Plan. Know that there are time restraints and the further ahead you reach out, the more successful we will all be with your end goals.
What did you previously want to do when you grew up?
I originally wanted to be a journalist. I did that in high school, working on the senior yearbook and newspaper and didn’t really like it that much. I went to school to become a pharmacist because that’s what my mom wanted me to become. I hated biology but loved communications, so I switched to a communications major and then fell into events. I never thought I’d be working for a university. I never thought I’d be working with engineers and doing events for them.
What advice would you give your younger self?
I think probably what most people would say, which is, cherish the moment that you’re in as opposed to just looking forward to being an adult. Harness the fun and the freedom that you have when you have it.
What is something people would be surprised to learn about you?
I guess that even though I’m very outspoken and outgoing, I have a very hard time advocating for myself. I’m great at advocating for others, so I think it is a surprise to people when I don’t for myself.
Is there a book you currently can’t put down?
A book I read recently that I like is Girl Wash Your Face. (Rachel Hollis) It’s written by a mom who strives to be perfect, make sure that her house was always perfect before she let anyone come over, her kids were perfectly behaved, and it was just taking the joy out of her life. She finally realized that people should simply love her for who she is, or don’t. And she has a much happier life now letting people into her home when it isn’t perfect, letting her kids do what they enjoy and have fun, and not worrying about what the appearances are to others.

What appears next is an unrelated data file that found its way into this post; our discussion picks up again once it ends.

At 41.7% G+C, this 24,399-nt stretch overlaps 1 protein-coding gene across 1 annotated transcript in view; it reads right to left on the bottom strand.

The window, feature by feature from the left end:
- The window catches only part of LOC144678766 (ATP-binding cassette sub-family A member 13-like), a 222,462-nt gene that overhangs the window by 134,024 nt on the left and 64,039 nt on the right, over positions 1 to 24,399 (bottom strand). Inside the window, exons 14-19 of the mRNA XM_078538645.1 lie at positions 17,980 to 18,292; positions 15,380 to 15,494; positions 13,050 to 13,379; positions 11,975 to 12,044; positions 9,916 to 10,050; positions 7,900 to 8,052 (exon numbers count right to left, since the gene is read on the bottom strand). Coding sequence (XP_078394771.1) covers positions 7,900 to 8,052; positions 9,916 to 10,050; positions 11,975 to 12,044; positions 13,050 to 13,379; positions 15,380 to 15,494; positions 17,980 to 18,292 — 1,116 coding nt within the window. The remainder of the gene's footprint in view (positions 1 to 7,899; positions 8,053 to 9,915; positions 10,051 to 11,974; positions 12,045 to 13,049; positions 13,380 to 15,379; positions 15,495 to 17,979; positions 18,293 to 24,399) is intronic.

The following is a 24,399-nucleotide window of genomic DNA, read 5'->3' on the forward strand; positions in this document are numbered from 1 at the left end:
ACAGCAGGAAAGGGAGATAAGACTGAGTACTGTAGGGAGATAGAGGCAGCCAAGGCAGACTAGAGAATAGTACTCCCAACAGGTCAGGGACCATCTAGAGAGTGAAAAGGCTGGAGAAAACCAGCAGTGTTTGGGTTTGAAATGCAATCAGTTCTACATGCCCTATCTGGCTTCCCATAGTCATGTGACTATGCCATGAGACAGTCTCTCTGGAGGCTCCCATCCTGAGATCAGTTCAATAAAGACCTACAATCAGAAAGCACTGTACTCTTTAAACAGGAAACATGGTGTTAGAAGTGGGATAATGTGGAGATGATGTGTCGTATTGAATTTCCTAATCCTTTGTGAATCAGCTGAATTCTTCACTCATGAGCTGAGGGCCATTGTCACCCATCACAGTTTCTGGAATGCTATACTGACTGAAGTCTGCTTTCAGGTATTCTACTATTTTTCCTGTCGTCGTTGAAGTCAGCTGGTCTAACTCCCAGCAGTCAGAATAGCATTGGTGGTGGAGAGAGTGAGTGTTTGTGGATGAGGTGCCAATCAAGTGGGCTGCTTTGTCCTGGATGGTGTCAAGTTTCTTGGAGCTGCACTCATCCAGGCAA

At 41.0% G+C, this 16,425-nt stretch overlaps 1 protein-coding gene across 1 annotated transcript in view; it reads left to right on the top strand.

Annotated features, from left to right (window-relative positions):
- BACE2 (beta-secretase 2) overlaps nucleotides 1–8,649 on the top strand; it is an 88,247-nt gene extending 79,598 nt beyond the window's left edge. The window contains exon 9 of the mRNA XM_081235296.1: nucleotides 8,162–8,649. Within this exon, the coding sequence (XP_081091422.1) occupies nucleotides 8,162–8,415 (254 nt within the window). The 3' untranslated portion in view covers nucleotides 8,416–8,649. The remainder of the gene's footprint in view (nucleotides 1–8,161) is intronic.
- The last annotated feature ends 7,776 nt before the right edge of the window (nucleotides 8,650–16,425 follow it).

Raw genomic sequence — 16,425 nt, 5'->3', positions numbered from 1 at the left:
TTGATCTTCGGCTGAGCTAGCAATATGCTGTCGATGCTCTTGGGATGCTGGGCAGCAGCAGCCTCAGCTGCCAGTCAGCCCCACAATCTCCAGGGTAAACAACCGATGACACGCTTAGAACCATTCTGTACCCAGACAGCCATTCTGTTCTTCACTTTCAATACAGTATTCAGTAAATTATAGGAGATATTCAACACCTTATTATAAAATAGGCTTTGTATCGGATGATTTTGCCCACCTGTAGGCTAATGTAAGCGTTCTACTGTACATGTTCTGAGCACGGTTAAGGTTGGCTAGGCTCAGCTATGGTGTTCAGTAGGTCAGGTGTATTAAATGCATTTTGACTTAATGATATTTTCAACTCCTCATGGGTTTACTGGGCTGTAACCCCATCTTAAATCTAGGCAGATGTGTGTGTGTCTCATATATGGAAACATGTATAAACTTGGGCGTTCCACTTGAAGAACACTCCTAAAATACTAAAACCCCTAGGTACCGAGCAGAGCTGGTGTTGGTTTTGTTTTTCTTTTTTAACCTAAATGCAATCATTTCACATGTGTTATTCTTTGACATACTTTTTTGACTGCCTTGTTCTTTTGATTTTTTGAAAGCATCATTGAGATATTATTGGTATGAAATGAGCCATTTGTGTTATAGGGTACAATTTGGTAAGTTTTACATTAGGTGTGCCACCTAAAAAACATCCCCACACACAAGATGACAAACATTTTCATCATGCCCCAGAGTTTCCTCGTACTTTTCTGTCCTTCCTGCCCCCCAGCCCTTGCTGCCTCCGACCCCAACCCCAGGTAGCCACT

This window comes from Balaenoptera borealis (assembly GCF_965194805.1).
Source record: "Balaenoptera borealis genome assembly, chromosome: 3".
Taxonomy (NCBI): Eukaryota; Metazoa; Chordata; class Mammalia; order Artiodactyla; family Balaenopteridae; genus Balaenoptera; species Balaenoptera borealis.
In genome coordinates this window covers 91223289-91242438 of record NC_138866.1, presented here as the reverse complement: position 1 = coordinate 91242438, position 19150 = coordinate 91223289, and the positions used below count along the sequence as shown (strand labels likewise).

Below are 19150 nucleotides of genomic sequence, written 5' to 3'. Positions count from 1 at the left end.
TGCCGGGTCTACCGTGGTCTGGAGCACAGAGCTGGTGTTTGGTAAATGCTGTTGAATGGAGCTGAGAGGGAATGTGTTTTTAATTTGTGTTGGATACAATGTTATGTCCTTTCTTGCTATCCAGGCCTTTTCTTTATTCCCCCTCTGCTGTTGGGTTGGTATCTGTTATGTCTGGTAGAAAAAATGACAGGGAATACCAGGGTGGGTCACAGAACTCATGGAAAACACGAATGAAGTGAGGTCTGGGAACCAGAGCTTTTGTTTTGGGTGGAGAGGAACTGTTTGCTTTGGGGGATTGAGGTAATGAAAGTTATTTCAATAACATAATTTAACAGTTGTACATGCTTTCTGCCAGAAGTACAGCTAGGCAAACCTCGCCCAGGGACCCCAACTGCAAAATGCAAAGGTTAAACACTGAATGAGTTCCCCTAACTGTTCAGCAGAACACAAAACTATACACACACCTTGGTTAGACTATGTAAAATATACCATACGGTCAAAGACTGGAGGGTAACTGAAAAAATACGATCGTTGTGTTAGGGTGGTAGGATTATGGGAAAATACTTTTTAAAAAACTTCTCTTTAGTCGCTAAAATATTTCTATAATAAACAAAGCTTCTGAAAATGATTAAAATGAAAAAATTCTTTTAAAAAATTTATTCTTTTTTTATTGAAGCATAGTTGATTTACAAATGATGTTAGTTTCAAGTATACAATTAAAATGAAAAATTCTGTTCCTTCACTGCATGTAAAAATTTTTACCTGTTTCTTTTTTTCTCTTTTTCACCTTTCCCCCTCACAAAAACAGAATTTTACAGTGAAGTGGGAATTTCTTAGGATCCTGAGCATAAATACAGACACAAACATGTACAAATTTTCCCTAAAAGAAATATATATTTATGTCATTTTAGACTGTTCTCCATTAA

What’s your guilty pleasure?
Disneyland! Anything Disney-related.
Growing up in Southern California we had passes and that was just a thing my whole family would do on the weekends or holidays. We’d either go to Disneyland, Knotts Berry Farm, or Universal Studios. And then as I got older, that was something my mom and I would do; we’d even leave dad at home and go on trips.
Once my husband and I had kids, it was very important to keep that tradition because that was a piece of my mom. She’s not around now but we have those old memories and Grandma always get pulled into the new memories we’re making because we talk about her.
What is the worst advice you’ve been given?
There hasn’t really been any bad advice, because I think you learn from every piece of information you’re given. I think there are things that obviously I look back and think I shouldn’t have taken that advice but I don’t know if it was necessarily bad because it probably molded me into who I am today.
What would your last meal be?
Spaghetti Factory. Manager’s favorite. Half of it is mizithra cheese and brown butter sauce, the other half rich meat sauce. And the salad has pesto dressing. It is delightful! I’ve grown up on Spaghetti Factory, I love Spaghetti Factory and I don’t get it all the time because I have to be in Southern California to have it. But I’ll be having it soon when we go to Disneyland for this summer’s family vacation!